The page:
On each end of the 200 bag there is a side pocket intended to take such items as a folding brolly or bottle of water. These are provided with press-studs on the rear side to make them fold flush when used for less bulky items. A small handle is provided at the top of the bag. On the back side of the bag is a zipped compartment. While the zip uses the same pull tab as the other zippers this one will not reach to any spring clips. Since this pocket would normally be against the body this is not a major problem.  A short chain could be added to the tab, allowing it to secure to the spring clip in the side pocket.

The front of the bag has a padded flap secured by Velcro. Beneath this is a large separate compartment secured by a two-way zip, both tabs of the zip attached to a spring clip. In one corner is an opening for a headphone cable. The front compartment is divided into a number of usefully sized lightly padded pockets. One of these contains the leaflet for a five year warranty. One of these pockets is RFID safe. A plastic spring-clip is provided for hanging useful items from. The interior of this pocket is a rather nice yellow-green which will probably make the contents easier to find.

The main compartment and rear pocket are also lined with yellow green. The main compartment has a large additional pocket in it and has a split-ring suited to hanging keys on a snap link.

            The 100 is similar to the 200 in shape but smaller and simpler. There is no flap and no side pockets. There are just two compartments and the zippers of each are secured by a spring clip to one side. This spring clip is easier to use than that of the bigger example. The carrying strap is the same as that of the bigger bag but has a locking clip at each end so that it can be fully detached from the bag. Pacsafe sell similar straps separately for this wishing to add them to an existing bag. The mounting rings appear to be sturdy and well anchored. A tunnel on the back of the bag allows it to be threaded onto a narrow belt for wear as a waist pack. Both compartments have the attractive green yellow lining that the larger bag has. The main compartment has a number of usefully sized sub-divisions including an RFID pocket. The main compartment is provided both with a plastic spring clip and a split ring, located on opposite sides of the compartment. A port for a headphone cable is also provided.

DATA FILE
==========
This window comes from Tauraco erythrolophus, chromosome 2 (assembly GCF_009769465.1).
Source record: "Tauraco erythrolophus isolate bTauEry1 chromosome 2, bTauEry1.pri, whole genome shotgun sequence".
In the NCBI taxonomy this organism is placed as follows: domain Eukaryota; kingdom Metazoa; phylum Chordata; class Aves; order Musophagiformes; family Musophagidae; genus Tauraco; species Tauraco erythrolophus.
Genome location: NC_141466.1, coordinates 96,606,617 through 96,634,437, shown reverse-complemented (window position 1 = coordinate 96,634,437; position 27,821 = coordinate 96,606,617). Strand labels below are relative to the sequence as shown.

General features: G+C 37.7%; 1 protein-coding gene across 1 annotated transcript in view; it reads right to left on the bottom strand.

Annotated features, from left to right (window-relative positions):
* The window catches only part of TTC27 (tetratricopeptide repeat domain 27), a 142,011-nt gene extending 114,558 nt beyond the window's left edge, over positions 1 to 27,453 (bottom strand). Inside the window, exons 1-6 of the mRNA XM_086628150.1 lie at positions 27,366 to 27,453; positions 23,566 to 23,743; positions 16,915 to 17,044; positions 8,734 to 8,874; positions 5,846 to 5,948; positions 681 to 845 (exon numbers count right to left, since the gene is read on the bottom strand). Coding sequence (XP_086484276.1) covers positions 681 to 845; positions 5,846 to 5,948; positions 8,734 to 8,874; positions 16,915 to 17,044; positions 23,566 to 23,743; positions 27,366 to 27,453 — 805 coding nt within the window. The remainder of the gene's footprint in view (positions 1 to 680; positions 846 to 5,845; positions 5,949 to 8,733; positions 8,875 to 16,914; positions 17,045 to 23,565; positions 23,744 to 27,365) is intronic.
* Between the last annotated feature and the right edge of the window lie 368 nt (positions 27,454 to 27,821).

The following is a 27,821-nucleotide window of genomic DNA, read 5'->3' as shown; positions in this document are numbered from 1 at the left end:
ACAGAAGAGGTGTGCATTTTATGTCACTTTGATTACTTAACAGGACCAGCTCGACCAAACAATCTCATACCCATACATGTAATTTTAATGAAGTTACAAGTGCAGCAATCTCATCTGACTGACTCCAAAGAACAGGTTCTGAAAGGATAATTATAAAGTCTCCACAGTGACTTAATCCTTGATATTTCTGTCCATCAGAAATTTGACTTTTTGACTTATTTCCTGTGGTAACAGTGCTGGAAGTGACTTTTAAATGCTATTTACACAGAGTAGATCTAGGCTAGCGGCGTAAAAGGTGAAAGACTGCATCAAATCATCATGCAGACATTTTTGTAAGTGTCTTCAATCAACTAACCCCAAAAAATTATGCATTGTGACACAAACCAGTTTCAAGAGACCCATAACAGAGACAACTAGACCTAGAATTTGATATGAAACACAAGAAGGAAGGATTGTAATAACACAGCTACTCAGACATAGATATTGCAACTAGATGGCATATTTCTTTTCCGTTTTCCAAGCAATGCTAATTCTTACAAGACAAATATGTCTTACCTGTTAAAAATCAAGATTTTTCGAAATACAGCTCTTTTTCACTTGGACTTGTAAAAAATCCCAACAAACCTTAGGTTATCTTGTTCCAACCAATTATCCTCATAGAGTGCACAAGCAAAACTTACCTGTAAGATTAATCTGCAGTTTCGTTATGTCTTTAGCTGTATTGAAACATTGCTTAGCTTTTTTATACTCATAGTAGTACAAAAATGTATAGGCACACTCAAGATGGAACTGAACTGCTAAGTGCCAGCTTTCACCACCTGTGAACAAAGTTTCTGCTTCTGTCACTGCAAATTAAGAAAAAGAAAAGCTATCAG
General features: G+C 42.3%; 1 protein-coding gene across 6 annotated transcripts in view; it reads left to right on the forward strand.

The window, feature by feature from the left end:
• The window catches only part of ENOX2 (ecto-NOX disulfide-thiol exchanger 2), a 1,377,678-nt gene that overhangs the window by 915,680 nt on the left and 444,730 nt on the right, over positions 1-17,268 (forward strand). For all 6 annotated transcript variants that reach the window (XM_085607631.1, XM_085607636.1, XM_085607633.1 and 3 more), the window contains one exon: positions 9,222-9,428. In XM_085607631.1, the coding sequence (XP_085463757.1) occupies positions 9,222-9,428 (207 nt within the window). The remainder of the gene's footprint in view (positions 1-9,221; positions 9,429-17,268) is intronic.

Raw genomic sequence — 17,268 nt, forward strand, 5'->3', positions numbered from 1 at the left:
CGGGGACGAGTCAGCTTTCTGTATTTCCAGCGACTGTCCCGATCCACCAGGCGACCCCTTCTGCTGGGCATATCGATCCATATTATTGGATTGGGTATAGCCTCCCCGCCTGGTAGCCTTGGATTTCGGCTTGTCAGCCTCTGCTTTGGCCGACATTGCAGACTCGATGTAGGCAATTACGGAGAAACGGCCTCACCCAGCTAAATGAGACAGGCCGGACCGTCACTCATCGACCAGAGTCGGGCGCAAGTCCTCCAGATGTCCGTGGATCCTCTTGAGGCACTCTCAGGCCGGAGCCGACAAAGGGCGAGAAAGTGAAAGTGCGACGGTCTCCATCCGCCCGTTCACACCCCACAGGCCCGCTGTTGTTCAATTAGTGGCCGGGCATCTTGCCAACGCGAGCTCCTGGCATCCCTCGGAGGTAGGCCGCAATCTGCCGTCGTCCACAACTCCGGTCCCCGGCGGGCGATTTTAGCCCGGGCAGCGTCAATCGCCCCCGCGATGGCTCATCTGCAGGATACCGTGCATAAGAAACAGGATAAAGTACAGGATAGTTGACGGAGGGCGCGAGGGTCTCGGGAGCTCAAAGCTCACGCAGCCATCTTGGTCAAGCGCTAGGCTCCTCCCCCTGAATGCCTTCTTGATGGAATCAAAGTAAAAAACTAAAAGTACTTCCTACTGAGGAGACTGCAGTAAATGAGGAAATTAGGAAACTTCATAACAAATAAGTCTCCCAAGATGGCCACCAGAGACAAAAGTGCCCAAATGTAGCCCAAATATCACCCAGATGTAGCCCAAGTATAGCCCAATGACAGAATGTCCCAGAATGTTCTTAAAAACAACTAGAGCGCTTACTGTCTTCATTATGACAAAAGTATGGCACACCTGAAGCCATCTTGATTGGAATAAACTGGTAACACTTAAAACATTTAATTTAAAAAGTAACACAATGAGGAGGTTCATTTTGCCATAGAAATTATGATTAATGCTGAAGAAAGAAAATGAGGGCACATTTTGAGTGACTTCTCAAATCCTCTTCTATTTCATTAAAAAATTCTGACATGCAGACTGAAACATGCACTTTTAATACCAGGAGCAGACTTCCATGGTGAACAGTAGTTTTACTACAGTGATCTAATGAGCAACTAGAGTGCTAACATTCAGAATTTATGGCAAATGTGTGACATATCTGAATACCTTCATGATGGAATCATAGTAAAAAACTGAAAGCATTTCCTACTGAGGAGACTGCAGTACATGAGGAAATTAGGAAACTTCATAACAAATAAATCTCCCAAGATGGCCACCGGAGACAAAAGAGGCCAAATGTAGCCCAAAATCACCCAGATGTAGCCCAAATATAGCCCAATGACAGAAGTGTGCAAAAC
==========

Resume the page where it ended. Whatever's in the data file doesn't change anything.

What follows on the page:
Both bags show an impressive care and attention to detail. All of the spring clips are swivel mounted, for example, making them less fiddly.

            An illustrated booklet explains the features of the bag in pictures and a number of languages and it is recommended that this booklet be kept in the bag for the eventuality that the metal elements concealed in the bag set off any security scanners.

      I presented the two bags to my lady this weekend. She is very impressed with them and very pleased.